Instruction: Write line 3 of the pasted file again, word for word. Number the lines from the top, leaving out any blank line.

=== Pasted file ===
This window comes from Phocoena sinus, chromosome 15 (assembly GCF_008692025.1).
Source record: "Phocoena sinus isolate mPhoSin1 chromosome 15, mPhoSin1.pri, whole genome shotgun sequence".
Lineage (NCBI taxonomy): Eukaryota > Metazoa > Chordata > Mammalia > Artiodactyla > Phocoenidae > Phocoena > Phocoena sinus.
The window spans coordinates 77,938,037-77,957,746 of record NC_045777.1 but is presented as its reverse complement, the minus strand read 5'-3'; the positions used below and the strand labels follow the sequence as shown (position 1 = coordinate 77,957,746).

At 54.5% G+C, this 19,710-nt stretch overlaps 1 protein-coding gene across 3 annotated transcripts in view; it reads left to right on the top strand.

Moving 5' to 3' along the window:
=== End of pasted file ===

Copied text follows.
Lineage (NCBI taxonomy): Eukaryota > Metazoa > Chordata > Mammalia > Artiodactyla > Phocoenidae > Phocoena > Phocoena sinus.